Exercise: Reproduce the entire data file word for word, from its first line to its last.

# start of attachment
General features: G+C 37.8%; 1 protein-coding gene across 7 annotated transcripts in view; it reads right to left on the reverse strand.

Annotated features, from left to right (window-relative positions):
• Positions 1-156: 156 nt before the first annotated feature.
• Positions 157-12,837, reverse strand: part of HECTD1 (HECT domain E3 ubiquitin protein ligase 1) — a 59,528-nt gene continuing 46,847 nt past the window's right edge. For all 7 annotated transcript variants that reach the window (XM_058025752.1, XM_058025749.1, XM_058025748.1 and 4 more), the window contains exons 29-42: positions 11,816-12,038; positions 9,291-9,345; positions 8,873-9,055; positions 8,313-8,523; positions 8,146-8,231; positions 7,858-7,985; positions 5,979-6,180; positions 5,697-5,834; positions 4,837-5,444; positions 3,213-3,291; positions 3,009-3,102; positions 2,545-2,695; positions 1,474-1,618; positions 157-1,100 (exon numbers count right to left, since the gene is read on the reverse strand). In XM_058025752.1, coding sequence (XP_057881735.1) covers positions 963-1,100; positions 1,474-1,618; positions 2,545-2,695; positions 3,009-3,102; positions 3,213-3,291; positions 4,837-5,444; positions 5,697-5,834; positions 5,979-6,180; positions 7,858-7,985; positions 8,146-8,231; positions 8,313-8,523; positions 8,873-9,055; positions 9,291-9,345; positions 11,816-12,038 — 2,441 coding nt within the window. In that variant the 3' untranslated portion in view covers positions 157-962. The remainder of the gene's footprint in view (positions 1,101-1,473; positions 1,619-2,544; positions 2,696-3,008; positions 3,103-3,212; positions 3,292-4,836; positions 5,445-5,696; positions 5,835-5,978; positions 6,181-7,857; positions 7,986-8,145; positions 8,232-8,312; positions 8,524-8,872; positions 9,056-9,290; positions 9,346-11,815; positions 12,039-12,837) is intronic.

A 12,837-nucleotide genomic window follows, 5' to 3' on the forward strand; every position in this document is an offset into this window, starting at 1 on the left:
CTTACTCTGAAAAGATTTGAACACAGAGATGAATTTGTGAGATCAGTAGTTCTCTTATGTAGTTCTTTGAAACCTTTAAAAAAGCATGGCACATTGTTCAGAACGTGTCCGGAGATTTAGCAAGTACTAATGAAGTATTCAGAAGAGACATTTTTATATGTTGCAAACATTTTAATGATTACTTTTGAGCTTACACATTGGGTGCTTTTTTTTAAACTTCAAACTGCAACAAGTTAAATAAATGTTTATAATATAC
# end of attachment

General features: G+C 37.8%; 1 protein-coding gene across 7 annotated transcripts in view; it reads right to left on the reverse strand.

Annotated features, from left to right (window-relative positions):
• Positions 1-156: 156 nt before the first annotated feature.
• Positions 157-12,837, reverse strand: part of HECTD1 (HECT domain E3 ubiquitin protein ligase 1) — a 59,528-nt gene continuing 46,847 nt past the window's right edge. For all 7 annotated transcript variants that reach the window (XM_058025752.1, XM_058025749.1, XM_058025748.1 and 4 more), the window contains exons 29-42: positions 11,816-12,038; positions 9,291-9,345; positions 8,873-9,055; positions 8,313-8,523; positions 8,146-8,231; positions 7,858-7,985; positions 5,979-6,180; positions 5,697-5,834; positions 4,837-5,444; positions 3,213-3,291; positions 3,009-3,102; positions 2,545-2,695; positions 1,474-1,618; positions 157-1,100 (exon numbers count right to left, since the gene is read on the reverse strand). In XM_058025752.1, coding sequence (XP_057881735.1) covers positions 963-1,100; positions 1,474-1,618; positions 2,545-2,695; positions 3,009-3,102; positions 3,213-3,291; positions 4,837-5,444; positions 5,697-5,834; positions 5,979-6,180; positions 7,858-7,985; positions 8,146-8,231; positions 8,313-8,523; positions 8,873-9,055; positions 9,291-9,345; positions 11,816-12,038 — 2,441 coding nt within the window. In that variant the 3' untranslated portion in view covers positions 157-962. The remainder of the gene's footprint in view (positions 1,101-1,473; positions 1,619-2,544; positions 2,696-3,008; positions 3,103-3,212; positions 3,292-4,836; positions 5,445-5,696; positions 5,835-5,978; positions 6,181-7,857; positions 7,986-8,145; positions 8,232-8,312; positions 8,524-8,872; positions 9,056-9,290; positions 9,346-11,815; positions 12,039-12,837) is intronic.

A 12,837-nucleotide genomic window follows, 5' to 3' on the forward strand; every position in this document is an offset into this window, starting at 1 on the left:
CTTACTCTGAAAAGATTTGAACACAGAGATGAATTTGTGAGATCAGTAGTTCTCTTATGTAGTTCTTTGAAACCTTTAAAAAAGCATGGCACATTGTTCAGAACGTGTCCGGAGATTTAGCAAGTACTAATGAAGTATTCAGAAGAGACATTTTTATATGTTGCAAACATTTTAATGATTACTTTTGAGCTTACACATTGGGTGCTTTTTTTTAAACTTCAAACTGCAACAAGTTAAATAAATGTTTATAATATAC